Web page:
In November, 1889, he sailed for the Isles de Salût to witness the solar eclipse of December 22d, and died soon after the observation. According to the account given of these, his last days, by Father Strickland, S. J., in The Tablet, he suffered much during the voyage from seasickness, and was in rather an exhausted condition when he reached the island. He nevertheless, intent upon his work, went ashore at once to inspect the proposed point of observation and introduce himself to the authorities. He was advised and urged to continue to live on the vessel (the Comus), going ashore only in the day. Father Strickland expressed the belief that if he had done this "his life would not have been sacrificed to the one anxious desire to do everything for the best for the success of the work confided to him." He preferred, however, to abide in the hospital, and said nothing of the illness which he felt. The road from the hospital to the observatory was steep and difficult, but he traversed it on foot four times a day. He complained the Friday before the eclipse of sickness, but worked till nearly three o'clock in the morning; lay down in a hammock in the tent to get a little rest where he was; was up again before six o'clock to take the position of the sun at rising; and superintended at half past seven a careful and successful rehearsal of the operations and duties that were to be performed in the observation of the eclipse the next morning. "Every one was surprised at Father Perry's exactitude in contributing to carry out his own orders, and his courage in facing fatigue. His readiness to sacrifice himself and his own convenience in order to save trouble to others endeared him to all who worked with him, and challenged their utmost efforts to secure success for their work in spite of the oppressive climate and surroundings." About noon on Saturday he was found much exhausted by a ship's officer who visited him, but was again at his post in the observatory at three o'clock, where an important photograph was secured. In the evening he went to the ship for dinner, but was only able to lie on one side, and took some chlorodyne. He then persisted in going ashore and to his own quarters to sleep, in a violent rain. He passed a bad night, and was very ill on the following morning, the time of the eclipse, and permitted himself to be assisted over the half mile to the observatory, but would not be carried in a stretcher. Though very much exhausted when he reached the observatory, "as the important moment approached he seemed to rally, and during the minutes of the eclipse seemed to be himself again, and showed no signs of illness or exhaustion. There were two photographic instruments in use—one, an old one, which had often been in use before; the other was the special corona graphic instrument prepared for the occasion, of which Father Perry himself took charge. He was so alert and self-possessed during the eclipse that his friends about him hoped he was not so ill, but he gave way immediately after, and with much difficulty reached his quarters in the hospital." On Sunday night the critical nature of his disease, dysentery, became evident. On Wednesday he was better, and the ship set sail for Demerara. Friday afternoon his mind began to wander, and in an hour and twenty minutes afterward he died. Before he quite lost consciousness "he thought himself again engaged in 'the supreme moment of the scientific mission which had so long filled his thoughts,' and 'began to give his orders as during the short moments of the eclipse.' "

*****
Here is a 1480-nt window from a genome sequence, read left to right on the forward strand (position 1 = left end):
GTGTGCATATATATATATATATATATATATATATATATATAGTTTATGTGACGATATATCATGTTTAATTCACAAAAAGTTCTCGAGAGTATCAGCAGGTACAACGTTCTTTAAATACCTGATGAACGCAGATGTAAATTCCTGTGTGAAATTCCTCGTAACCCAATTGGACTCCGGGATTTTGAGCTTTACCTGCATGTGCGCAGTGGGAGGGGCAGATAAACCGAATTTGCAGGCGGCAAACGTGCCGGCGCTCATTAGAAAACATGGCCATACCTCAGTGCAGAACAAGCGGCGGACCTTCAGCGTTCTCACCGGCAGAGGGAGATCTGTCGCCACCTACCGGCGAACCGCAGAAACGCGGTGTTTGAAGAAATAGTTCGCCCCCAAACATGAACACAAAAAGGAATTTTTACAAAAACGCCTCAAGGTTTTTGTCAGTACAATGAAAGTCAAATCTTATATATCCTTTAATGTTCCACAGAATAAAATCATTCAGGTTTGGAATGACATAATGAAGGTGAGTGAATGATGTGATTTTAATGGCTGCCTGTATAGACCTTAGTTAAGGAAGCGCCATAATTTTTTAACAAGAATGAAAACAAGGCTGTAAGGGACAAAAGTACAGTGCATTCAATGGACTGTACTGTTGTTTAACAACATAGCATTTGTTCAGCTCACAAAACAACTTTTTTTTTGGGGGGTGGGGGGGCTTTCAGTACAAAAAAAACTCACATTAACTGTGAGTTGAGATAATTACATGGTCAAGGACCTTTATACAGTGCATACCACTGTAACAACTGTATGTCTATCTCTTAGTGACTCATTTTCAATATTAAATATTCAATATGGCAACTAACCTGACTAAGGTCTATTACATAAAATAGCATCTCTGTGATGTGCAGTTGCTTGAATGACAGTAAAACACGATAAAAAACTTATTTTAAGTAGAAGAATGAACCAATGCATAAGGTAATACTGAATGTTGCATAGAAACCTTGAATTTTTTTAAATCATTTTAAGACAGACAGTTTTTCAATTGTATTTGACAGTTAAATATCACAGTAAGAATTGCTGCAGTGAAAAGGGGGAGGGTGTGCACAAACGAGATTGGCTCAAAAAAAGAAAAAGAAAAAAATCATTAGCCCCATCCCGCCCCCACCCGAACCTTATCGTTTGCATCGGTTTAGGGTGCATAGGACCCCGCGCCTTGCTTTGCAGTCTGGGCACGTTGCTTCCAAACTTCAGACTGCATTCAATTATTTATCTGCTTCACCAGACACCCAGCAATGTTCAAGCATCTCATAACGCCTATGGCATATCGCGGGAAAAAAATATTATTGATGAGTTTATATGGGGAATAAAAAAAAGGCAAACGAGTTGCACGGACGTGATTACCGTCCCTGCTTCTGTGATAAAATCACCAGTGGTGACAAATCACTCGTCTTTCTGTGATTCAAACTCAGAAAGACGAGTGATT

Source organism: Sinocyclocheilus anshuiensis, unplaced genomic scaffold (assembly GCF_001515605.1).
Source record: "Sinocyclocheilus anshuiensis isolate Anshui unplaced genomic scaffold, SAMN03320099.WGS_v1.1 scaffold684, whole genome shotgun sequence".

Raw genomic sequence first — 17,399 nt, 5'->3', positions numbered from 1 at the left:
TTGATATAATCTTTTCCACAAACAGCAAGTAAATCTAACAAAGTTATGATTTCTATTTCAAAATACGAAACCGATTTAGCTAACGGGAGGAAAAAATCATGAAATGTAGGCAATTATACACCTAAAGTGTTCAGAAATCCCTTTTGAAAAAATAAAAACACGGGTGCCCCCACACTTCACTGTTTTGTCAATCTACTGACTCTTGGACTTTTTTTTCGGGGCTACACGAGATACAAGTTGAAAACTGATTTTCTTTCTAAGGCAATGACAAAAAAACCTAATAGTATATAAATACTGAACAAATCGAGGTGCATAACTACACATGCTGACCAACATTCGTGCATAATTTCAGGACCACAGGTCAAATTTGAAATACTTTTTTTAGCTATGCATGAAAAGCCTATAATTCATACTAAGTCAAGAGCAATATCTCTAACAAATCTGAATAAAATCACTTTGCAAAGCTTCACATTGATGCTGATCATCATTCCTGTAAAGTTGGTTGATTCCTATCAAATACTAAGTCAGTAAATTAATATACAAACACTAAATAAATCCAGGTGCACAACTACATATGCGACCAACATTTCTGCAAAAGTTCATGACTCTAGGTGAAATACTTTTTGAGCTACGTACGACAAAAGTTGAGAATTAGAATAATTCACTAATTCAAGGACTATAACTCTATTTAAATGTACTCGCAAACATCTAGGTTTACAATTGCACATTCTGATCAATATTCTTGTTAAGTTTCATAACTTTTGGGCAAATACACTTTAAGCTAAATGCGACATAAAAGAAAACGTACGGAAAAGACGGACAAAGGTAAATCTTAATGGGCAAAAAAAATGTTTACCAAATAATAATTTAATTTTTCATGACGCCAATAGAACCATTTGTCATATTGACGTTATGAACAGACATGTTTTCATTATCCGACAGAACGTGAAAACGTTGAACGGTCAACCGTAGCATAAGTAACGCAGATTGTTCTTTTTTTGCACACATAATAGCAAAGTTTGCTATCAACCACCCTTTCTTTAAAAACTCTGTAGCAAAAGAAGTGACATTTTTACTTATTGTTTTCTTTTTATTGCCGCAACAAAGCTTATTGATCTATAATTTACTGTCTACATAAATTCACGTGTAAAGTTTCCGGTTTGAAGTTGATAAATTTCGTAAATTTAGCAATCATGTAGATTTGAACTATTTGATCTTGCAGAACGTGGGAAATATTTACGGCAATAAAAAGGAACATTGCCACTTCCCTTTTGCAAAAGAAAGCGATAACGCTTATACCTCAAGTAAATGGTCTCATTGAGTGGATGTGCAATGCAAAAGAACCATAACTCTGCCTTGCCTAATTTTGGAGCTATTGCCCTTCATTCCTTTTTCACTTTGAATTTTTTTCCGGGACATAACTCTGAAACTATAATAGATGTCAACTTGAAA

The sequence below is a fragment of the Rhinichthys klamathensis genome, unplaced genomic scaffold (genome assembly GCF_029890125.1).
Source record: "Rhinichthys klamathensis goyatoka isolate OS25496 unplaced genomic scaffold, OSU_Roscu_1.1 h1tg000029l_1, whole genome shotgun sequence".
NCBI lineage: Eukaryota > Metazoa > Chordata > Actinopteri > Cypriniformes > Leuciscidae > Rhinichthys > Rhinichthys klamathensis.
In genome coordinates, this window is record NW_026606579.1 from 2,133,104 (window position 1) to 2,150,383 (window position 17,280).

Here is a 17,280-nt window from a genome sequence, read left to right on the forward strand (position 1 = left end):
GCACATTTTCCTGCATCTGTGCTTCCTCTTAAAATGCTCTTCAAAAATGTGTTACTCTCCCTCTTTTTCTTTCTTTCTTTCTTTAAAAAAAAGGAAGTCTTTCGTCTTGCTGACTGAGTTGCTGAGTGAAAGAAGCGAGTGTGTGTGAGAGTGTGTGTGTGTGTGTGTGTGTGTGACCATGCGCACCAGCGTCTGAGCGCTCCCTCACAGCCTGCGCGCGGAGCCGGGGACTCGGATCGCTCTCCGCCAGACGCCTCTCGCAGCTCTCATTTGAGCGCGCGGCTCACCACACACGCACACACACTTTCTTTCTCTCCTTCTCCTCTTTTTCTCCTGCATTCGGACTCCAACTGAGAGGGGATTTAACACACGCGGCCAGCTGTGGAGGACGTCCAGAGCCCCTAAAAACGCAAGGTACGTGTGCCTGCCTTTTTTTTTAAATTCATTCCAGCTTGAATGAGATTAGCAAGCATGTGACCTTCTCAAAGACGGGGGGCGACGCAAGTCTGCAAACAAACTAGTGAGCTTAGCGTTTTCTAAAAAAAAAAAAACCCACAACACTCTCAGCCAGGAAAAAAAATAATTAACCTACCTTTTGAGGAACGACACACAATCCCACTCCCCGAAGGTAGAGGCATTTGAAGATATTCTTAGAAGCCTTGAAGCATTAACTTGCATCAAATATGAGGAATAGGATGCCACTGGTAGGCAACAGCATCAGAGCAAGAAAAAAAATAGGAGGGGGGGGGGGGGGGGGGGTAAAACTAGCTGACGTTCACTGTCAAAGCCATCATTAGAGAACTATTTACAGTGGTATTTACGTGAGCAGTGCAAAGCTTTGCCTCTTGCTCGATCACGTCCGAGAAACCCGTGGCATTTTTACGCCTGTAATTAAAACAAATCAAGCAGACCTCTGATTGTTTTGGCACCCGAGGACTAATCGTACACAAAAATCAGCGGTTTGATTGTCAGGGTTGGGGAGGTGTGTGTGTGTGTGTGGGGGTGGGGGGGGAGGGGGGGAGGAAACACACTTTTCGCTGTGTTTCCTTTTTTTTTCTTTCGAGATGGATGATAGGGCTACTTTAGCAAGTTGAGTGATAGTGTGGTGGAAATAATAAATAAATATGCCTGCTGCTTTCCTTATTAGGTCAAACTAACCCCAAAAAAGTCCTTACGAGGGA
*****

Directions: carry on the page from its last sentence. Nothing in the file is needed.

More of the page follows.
Steps were taken a few months after Father Perry's death to establish a memorial of him, to consist of a new fifteen-inch telescope, which, with the house in which it stood, should be called the Father Perry Memorial, the works done with which should be published under his name.

 


 
A theory of "partial impact" is suggested by Prof. A. W. Bickerton, of the New Zealand University, to explain the sudden appearance and rapid disappearance of "new stars." Recognizing the fact that enormous masses of incandescent matter can not cool in a few weeks, the author observes, as quoted in Nature: "A typical new star is probably a thousand times as bright as our sun; it appears suddenly and disappears in a year. . . . The formation of such a body is difficult to explain on any theory except that of impact, but to explain its disappearance is more difficult still. It is estimated that it will take the sun ten million years to lose half of its luster. Think of a sun a thousand times as bright cooling in a year! The idea is absurd." But if we accept Mr. Lockyer's theory that some stars are not coherent bodies like our sun, but masses of meteorites which in the case of new stars and variables collide with one another, the difficulty is much less. We have no longer an enormous mass all aglow, but numerous scattered masses, vastly smaller, and capable of rapid cooling.